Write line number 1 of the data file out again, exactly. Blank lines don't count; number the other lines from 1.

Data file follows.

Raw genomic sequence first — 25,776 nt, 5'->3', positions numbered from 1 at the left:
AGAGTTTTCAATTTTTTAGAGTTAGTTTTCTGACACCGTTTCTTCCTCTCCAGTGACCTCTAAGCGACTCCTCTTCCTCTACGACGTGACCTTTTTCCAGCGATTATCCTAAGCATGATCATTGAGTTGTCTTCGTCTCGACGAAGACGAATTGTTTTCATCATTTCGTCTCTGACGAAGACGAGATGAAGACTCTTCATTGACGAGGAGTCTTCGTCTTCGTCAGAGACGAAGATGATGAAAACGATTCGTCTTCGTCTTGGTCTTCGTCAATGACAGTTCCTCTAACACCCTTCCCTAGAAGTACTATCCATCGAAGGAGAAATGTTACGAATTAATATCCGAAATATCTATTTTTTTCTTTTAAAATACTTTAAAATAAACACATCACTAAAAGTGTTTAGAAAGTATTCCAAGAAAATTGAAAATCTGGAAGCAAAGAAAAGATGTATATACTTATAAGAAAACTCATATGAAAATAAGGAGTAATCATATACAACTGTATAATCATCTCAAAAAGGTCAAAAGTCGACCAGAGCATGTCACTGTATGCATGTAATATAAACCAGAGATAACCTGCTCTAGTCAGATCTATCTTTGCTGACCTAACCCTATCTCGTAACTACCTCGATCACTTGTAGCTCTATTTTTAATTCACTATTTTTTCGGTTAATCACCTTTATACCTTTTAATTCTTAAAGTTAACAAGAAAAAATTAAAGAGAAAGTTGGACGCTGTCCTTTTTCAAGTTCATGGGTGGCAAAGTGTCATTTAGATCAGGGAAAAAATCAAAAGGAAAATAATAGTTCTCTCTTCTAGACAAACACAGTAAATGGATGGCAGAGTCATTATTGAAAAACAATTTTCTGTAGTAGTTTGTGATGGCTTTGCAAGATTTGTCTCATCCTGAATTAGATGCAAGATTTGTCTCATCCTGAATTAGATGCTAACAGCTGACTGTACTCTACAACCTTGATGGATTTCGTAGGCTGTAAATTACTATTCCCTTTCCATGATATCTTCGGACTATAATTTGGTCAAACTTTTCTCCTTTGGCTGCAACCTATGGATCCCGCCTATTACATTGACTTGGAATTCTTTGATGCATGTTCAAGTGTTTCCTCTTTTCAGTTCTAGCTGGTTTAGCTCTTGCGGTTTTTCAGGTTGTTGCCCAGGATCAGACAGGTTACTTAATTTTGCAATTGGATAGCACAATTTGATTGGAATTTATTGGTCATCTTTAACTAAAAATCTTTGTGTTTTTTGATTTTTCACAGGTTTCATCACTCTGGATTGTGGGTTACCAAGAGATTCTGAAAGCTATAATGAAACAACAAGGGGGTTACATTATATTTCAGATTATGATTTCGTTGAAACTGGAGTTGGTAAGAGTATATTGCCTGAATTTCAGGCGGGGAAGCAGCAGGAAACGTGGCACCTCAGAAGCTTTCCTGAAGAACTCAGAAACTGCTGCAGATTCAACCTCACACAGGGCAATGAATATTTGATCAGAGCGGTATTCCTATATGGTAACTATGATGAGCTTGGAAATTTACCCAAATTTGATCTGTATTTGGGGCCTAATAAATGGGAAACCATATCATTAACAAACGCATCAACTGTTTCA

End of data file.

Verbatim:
Raw genomic sequence first — 25,776 nt, 5'->3', positions numbered from 1 at the left: